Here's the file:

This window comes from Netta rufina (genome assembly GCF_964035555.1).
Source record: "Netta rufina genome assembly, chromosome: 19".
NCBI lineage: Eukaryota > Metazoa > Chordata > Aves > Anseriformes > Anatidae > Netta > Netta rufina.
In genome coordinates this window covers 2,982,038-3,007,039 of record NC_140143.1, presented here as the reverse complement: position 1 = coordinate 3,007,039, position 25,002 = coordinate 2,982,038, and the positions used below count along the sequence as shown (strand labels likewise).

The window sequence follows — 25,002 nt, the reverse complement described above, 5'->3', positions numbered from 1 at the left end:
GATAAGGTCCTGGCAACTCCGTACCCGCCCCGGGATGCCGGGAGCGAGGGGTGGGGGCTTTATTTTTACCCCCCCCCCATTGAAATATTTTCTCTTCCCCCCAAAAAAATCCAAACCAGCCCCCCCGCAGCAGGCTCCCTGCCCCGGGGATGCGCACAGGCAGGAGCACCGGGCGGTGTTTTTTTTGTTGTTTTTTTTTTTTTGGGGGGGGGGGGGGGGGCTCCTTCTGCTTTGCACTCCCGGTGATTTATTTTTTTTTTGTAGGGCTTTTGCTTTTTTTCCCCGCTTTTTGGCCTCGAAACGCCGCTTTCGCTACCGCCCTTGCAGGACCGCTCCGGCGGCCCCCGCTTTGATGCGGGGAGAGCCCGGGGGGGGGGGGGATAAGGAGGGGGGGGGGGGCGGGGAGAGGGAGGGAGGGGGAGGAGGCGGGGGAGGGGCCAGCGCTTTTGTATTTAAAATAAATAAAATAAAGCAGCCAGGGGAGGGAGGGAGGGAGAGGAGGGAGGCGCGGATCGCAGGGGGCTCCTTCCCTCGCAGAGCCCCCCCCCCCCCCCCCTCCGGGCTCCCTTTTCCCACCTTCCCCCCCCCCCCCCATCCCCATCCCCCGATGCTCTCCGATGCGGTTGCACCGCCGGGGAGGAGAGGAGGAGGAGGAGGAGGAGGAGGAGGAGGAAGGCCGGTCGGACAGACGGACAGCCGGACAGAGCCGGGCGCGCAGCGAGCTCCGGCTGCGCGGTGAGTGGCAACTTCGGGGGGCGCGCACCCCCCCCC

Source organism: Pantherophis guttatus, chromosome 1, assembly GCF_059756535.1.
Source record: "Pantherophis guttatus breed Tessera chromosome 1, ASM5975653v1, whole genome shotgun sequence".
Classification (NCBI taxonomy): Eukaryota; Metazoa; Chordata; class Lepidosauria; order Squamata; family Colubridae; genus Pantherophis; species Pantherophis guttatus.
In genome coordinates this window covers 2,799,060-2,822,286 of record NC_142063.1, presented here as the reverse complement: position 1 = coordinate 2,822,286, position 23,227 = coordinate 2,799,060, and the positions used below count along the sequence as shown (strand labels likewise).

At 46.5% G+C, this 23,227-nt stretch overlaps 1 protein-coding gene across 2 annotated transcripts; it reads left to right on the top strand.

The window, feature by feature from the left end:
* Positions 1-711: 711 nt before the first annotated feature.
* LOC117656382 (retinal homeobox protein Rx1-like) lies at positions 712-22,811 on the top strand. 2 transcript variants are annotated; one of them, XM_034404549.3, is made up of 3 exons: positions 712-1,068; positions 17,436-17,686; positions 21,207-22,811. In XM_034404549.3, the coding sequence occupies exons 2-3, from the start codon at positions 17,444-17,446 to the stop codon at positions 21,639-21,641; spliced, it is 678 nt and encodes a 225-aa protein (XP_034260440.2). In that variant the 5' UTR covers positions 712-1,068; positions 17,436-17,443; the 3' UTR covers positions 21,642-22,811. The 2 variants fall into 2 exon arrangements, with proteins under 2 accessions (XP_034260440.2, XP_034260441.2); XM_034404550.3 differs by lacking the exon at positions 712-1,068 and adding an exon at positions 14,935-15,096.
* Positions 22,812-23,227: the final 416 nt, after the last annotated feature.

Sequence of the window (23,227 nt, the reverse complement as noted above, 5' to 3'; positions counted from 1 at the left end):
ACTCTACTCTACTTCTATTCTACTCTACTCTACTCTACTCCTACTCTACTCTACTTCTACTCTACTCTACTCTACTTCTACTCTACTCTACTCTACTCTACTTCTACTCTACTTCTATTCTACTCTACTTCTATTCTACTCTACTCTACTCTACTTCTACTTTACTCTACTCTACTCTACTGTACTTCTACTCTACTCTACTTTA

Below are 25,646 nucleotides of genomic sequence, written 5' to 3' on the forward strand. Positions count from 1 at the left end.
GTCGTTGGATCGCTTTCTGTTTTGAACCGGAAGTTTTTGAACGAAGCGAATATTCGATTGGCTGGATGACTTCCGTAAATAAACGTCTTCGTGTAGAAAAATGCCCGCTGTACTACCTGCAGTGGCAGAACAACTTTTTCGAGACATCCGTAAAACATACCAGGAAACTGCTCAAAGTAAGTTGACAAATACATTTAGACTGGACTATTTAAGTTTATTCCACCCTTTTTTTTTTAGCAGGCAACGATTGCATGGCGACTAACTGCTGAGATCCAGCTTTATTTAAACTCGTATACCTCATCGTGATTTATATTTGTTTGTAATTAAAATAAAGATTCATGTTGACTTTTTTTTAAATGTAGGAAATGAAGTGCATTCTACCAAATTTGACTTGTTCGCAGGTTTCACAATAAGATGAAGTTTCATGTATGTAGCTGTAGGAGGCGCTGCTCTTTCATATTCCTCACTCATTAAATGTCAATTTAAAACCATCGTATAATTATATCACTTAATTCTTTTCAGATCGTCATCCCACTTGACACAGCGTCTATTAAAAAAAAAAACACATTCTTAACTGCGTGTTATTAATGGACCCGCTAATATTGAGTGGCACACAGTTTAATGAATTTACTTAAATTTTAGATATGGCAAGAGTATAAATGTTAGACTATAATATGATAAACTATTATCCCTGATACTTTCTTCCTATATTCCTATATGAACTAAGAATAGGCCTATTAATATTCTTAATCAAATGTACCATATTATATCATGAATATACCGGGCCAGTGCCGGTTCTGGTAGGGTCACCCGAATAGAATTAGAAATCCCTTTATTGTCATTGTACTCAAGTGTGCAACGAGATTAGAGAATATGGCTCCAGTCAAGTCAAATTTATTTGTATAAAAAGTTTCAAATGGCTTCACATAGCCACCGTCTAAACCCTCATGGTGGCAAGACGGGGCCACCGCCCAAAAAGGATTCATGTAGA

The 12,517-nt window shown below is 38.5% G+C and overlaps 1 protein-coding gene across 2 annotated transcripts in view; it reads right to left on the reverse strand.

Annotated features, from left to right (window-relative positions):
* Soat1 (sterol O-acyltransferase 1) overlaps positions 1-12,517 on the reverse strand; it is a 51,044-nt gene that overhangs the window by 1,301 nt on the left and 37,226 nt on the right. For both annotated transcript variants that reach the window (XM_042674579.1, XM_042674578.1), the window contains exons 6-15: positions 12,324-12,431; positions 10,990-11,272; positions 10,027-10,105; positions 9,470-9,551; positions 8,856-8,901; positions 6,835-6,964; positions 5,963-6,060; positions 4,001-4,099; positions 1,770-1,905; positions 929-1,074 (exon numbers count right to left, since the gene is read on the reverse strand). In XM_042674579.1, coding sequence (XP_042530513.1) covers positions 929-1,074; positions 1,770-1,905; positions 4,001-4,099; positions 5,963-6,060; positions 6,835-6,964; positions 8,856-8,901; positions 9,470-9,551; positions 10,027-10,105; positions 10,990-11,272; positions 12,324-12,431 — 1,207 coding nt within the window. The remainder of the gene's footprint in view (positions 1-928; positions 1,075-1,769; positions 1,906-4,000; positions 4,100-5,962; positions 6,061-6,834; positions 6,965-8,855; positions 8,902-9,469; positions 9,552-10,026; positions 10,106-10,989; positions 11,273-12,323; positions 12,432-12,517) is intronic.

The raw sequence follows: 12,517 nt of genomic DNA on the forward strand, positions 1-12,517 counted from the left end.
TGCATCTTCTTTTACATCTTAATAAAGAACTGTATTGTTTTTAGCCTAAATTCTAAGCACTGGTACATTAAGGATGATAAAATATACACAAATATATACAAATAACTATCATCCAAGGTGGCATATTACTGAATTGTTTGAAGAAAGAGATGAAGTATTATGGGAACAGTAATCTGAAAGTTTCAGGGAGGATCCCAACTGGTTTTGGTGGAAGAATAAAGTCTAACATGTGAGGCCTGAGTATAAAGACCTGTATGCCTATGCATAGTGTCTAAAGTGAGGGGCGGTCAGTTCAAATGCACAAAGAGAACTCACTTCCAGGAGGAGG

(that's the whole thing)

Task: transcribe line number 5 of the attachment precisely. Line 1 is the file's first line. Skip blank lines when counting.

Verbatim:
The window sequence follows — 25,002 nt, the reverse complement described above, 5'->3', positions numbered from 1 at the left end: